The Reckoning

6.51 h 50 min2003R
An exiled takes up with a traveling band of actors, who then discover a murder has occurred and try to solve it by recreating the crime in a play.
Paul BettanyMari?n AguileraTrevor Steedman
English [CC]
Audio languages
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4.3 out of 5 stars

180 global ratings

  1. 63% of reviews have 5 stars
  2. 20% of reviews have 4 stars
  3. 6% of reviews have 3 stars
  4. 6% of reviews have 2 stars
  5. 4% of reviews have 1 stars
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Top reviews from the United States

Avid readerReviewed in the United States on October 28, 2018
4.0 out of 5 stars
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Set in 1380 England, or thereabouts, this movie captures the feel of the times like few other movies supposedly set at that time. The grime, the grittiness, the poverty of the people. The movie starts out with the delivery of a sermon. A very harsh one, stating that God wants the times on earth for people to suffer, so they will seek the afterlife. How depressing of a message. But he errs, and is forced to flee, and winds up with a group of players, who make their way to a small settlement/castle, just in time to hear the verdict of guilty to a woman accused of murder. She is to be hanged, and then drawn and quartered. No shortcuts there. The Priest has his suspicions about the verdict, and the remainder of the tale is unraveling the truth. And I feel it was done very well, with fine performances. And that unraveling of the real story is what makes this a good movie, as it is many layered.

A quarrel with the movie? The actors and townspeople had simply too good of teeth to be real for that time period. But I am aware of only one period film that took the care to get that detail right, and it is Master and Commander (2003) with Russell Crowe.
One person found this helpful
SpikeReviewed in the United States on February 17, 2019
5.0 out of 5 stars
A True Morality Play
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Fine direction meeting a strong script and acting give this tale of 14th Century Britain all of what it takes to meet the brilliance of Barry Unsworth's "Morality Play." The film, like the book, asks us two questions: First, where do we find God in the suffering of the innocent? The film does not pretend to answer, and perhaps neither should we. The second question we are asked to answer: Why do we infer nobility on the immoral exercise of power? In the 14th century warlords took the titles of king, prince, and barons.. Today we call them Presidents, Prime Ministers and CEOs, but while technology has changed, we still confer on those who wield violence titles of respect and grants of our obedience. Like any morality play, this film suggests an answer, if we dare to listen.
5 people found this helpful
Lisa SheaReviewed in the United States on May 26, 2014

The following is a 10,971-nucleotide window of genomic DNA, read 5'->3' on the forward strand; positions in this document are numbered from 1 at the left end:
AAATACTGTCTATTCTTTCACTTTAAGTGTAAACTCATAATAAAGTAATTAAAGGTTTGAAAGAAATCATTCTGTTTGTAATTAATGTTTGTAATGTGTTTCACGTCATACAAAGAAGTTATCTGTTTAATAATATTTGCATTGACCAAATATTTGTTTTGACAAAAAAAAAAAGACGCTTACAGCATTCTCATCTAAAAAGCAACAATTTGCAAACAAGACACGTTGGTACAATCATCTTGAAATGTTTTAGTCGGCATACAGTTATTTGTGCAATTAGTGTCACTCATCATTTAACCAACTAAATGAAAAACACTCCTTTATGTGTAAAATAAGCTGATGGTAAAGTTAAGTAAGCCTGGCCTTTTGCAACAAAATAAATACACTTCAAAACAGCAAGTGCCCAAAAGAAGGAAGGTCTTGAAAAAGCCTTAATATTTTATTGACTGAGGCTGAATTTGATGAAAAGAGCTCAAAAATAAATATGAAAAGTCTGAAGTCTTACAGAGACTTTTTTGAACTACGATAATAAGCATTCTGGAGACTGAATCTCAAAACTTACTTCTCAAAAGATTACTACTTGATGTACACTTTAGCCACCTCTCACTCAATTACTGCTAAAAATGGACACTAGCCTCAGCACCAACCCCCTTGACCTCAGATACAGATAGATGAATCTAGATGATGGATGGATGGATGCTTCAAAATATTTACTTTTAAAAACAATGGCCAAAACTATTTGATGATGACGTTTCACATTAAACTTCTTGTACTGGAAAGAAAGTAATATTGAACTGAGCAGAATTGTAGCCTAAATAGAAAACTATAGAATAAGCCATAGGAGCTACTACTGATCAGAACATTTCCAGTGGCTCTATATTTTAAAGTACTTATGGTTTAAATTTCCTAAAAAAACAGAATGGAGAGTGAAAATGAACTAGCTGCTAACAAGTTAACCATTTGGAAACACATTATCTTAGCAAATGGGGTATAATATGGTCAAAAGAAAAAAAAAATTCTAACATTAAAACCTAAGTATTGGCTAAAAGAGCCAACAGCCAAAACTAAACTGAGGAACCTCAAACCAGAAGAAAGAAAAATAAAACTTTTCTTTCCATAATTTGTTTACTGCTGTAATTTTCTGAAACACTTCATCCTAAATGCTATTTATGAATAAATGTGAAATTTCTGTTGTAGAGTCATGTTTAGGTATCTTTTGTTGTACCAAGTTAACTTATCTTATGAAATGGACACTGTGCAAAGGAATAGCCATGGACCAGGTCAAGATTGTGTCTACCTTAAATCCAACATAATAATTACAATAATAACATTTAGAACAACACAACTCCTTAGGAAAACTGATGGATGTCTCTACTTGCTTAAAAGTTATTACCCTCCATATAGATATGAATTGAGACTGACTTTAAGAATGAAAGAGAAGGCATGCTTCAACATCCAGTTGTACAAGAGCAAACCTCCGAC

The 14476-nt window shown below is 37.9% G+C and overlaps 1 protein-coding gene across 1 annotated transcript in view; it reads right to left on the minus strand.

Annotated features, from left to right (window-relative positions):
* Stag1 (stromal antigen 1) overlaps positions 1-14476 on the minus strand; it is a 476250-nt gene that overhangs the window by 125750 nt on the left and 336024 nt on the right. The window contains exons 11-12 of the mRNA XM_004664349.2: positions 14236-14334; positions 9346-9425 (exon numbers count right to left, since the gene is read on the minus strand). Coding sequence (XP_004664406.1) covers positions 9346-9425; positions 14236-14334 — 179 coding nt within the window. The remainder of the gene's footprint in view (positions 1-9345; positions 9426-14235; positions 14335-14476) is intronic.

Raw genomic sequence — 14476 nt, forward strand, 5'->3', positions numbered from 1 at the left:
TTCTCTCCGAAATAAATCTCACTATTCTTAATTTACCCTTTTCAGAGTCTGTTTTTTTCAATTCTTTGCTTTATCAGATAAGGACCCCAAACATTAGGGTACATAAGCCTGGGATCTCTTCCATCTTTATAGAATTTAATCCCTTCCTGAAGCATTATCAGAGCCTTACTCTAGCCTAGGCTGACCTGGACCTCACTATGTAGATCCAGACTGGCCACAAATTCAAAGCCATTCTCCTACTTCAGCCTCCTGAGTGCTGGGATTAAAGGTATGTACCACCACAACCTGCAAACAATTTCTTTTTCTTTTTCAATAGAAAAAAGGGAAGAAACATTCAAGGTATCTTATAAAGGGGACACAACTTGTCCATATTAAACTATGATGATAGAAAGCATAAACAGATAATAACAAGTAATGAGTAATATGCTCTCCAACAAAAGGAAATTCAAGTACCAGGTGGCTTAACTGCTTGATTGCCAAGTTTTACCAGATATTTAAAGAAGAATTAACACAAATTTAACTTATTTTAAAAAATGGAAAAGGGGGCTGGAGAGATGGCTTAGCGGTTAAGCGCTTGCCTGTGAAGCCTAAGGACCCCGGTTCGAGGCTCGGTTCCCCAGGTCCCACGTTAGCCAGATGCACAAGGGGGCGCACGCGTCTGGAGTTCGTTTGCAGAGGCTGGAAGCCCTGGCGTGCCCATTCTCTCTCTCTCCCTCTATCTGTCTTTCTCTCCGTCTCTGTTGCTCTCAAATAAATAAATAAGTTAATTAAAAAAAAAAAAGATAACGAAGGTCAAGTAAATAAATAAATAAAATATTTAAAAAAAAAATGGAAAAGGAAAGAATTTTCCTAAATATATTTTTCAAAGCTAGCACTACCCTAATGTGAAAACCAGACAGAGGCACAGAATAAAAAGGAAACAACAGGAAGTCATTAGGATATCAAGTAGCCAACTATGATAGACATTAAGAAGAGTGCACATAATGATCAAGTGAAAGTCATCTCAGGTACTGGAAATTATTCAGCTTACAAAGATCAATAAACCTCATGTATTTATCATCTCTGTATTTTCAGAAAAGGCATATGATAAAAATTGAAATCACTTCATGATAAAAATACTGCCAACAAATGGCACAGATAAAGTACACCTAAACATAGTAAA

4.0 out of 5 stars
Good View of Medieval Life with a Few Issues
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The Reckoning is a fairly unique movie. It's a medieval tale that explores the world of Passion Plays along with murder mysteries. You get interesting insight into how the feudal system worked, into justice in medieval times, and how actors were slowly changing the way performances were handled.

We have a number of famous actors here. Willem Dafoe, always one of my favorites. Paul Bettany. Vincent Cassel, who played the Night Fox in the Ocean's Eleven series. Matthew Macfadyen from Pride & Prejudice. Good stuff.

A group of actors comes into a remote castle village, merely by chance, and puts on some plays to earn some money. At this time, plays were seen only legitimate if they told stories from the Bible. It was considered inappropriate to tell "made up" stories. But Willem's character thinks that should change. He thinks that other stories can be just as important. And, as it turns out, this village has a story to tell. A young boy has been murdered.

There are investigations and intrigues, suspicions and suspects.

I love sword fighting, so I should mention that there really aren't any here. This is more of a "Name of the Rose" sleuthing story than a hack-and-bash story. That's quite fine, of course.

I also love stories that have both male and female characters in them, and it's a bit sad, but there are pretty much no females in this story. There's the woman accused of murder who has a brief part. There's also a female who is a member of the troupe, but she's actively dismissed and pushed aside. So that's a bit of a shame. Women in medieval times were fairly strong characters, and they had a lot of respect. When the men were away at the Crusades, women ran pretty much everything. They weren't quite treated as much as dirt as this movie makes it out to be.

The interiors of the castle scenes were played at Hedingham Castle, in Essex, England, but interestingly, the entire exterior is fake! These are actually the Rodalquilar gold mines in Almeira, Spain. The director converted the entire gold mine complex into a medieval village, including building a keep. You can see some photos of that by googling. Cool stuff.

I enjoy watching Willem Dafoe's amazing yoga skills in some of those scenes. No, that's not a stunt double. He really can do a standing backbend, a standing handstand, and many other feats at his mature age. It's inspirational.